Based on these quotes, I argue that the professor is engaging in purely theoretical arguments regarding some, perhaps utopian, ‘democracy’. His conclusions have no bearing at all on American law.

The author proceeds to make familiar arguments supporting legislative primacy. Even in his definition of judicial review, he is quick to state that judicial review of executive action and administrative decisionmaking is acceptable. The elected executive is to be subject to the rule of law, although the elected legislature is to be exempted. He never makes a case for this disparate handling.

He gives an example of US federalism decisions, concluding “it is settled by voting among justices, … and whichever side has the most votes on the Court prevails. It is not clear that this is an appropriate basis for the settlement of structural terms of association among a free and democratic people.”

Here, I agree. The appropriate method is to change the Constitution if you want to change the structure. But most people who want to achieve a structural change are unwilling to subject their concept to the kind of debate that it takes to achieve that. So they endorse the ‘living constitution’ theories and make the changes through the courts. The problem isn’t that judges can overrule the legislature, the problem is that some judges think they should overrule the Constitution.

I think that Waldron consistently and deliberately miscasts his argument. Two examples:

First, “Should judges have the authority to strike down legislation when they are convinced that it violates individual rights?” is not a question that should occur to an American judge. The question is properly framed “Should judges have the authority to strike down legislation when they are convinced that it exceeds the authority granted Congress by the Constitution?” I would answer, “Yes”.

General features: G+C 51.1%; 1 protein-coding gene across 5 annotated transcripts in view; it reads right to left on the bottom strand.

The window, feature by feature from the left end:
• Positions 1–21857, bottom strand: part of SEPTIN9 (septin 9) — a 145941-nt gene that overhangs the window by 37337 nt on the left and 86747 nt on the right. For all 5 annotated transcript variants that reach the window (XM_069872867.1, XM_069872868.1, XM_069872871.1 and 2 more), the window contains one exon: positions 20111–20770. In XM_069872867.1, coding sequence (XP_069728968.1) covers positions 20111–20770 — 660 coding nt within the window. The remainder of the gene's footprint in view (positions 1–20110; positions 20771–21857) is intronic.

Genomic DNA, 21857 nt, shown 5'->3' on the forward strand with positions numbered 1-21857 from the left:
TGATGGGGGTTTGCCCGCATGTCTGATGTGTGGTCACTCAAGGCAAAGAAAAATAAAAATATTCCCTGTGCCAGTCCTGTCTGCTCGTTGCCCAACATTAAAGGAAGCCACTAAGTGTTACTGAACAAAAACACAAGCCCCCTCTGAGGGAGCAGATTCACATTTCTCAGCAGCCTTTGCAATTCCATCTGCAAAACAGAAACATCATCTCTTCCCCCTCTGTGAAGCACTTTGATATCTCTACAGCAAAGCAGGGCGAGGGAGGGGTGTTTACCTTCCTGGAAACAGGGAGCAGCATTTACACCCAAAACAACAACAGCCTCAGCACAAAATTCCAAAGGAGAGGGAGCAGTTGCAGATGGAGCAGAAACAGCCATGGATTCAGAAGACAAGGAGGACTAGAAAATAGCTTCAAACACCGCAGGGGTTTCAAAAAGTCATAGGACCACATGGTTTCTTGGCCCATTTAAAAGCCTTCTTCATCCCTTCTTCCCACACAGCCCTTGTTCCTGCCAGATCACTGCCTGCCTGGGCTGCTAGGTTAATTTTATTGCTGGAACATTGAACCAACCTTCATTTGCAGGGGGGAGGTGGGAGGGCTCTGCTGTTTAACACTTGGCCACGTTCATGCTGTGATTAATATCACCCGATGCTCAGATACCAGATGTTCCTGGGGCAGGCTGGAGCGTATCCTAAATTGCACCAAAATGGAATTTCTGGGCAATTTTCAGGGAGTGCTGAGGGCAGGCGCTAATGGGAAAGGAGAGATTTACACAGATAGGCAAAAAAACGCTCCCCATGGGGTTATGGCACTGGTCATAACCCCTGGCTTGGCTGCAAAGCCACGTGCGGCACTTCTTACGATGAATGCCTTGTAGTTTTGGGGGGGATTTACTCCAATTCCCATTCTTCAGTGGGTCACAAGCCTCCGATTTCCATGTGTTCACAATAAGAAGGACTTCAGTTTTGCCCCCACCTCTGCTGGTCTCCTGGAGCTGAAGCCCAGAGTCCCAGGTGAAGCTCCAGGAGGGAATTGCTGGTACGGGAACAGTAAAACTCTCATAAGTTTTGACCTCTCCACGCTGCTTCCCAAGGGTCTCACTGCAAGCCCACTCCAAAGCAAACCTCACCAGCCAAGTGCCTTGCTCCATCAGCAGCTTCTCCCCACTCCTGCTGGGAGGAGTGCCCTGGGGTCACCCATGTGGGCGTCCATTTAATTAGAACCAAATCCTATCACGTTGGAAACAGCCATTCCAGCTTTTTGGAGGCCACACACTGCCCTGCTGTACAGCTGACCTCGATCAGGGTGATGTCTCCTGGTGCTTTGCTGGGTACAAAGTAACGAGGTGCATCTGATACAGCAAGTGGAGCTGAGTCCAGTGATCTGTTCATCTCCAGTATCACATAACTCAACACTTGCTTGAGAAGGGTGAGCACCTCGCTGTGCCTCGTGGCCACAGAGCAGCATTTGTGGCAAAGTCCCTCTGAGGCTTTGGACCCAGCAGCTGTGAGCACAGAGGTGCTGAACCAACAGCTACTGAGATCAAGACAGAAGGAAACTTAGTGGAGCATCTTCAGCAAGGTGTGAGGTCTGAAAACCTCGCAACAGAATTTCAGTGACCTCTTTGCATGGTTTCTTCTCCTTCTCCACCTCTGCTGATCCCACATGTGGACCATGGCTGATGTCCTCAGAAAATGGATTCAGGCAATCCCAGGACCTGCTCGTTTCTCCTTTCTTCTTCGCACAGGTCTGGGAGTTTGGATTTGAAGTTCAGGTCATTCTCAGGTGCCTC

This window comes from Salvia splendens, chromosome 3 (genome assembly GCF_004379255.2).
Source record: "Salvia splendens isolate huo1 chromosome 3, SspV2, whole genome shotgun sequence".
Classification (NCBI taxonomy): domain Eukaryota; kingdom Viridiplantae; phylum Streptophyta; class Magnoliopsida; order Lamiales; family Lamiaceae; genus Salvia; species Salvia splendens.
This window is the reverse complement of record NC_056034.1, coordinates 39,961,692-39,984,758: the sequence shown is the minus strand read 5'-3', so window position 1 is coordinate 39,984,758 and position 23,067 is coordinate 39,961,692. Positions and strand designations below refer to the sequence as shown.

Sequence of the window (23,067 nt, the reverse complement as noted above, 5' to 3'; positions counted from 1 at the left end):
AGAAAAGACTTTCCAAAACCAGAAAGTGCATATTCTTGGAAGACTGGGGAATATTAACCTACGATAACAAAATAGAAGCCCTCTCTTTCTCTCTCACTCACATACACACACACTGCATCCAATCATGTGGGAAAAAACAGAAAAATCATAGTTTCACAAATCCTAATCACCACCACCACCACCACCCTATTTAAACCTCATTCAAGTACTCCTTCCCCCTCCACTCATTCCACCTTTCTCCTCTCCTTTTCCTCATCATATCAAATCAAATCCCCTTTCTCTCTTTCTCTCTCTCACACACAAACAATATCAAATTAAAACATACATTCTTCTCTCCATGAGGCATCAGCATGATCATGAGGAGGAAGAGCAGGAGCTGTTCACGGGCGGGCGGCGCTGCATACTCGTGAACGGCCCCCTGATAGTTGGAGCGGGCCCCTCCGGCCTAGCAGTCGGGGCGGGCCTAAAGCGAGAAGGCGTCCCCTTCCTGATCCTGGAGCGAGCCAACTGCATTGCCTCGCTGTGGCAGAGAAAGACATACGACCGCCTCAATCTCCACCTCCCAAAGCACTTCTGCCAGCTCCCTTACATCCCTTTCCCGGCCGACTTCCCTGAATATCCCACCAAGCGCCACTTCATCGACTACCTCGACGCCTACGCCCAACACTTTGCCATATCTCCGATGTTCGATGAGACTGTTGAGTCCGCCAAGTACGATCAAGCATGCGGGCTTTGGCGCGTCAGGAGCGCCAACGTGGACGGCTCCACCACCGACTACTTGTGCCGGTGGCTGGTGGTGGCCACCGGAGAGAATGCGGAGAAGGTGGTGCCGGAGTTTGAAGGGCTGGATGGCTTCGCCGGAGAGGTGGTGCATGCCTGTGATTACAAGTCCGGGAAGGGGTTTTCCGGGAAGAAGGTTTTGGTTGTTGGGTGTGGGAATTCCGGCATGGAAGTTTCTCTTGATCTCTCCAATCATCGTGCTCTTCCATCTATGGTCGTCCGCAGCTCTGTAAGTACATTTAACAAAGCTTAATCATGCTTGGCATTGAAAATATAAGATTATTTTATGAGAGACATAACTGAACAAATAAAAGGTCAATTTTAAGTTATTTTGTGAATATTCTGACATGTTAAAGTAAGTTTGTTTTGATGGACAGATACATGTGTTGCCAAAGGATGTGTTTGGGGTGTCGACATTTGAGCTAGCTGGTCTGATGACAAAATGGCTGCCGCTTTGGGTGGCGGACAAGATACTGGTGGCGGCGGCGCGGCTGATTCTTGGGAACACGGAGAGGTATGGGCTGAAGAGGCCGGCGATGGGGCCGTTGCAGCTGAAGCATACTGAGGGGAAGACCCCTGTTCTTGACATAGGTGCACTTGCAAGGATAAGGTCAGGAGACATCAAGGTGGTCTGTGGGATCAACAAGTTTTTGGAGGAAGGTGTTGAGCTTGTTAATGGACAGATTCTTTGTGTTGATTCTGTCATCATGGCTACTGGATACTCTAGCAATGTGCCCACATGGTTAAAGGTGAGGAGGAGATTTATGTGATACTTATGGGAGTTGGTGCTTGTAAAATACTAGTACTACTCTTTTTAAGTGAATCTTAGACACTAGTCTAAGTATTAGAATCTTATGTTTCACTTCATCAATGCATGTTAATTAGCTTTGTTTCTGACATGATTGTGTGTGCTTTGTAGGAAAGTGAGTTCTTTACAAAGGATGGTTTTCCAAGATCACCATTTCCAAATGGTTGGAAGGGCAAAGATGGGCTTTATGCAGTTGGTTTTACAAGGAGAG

Second, “judicial review of legislation is inappropriate as a mode of final decisionmaking in a free and democratic society.” is purely inapplicable to the US. The decision of the Supreme Court may be overriden by two other groups. The penultimate decision is made by Constitutional amendment. The final decision is handed down by “twelve good men and true” who refuse to enforce a law they disagree with. His argument is also inapplicable because he seems to confuse a Constitutional Republic with a Democracy.

Even as an exercise in theoretical law (perhaps Philosophy would be a better name), this essay is wrongheaded in its simplistic reliance on ‘democracy’ as an unconditional good while ignoring that fact that a political system and its citizens are always going to be ordinary, corruptible human beings. The very same stumbling block that trips up the socialists.

Comments     Trackback

The Carnival of Liberty XLI

is up, hosted this week by Left Brain Female . . . in a Right Brain World. Lots of variety and fun.

Comments     Trackback

Preemptive Use of Force

I caught Professor Bainbridge’s post on International Law and the Preemptive Use of Force, and it really struck a nerve. His excerpt of the article by Tony Arend (warning: subscription required) suggested: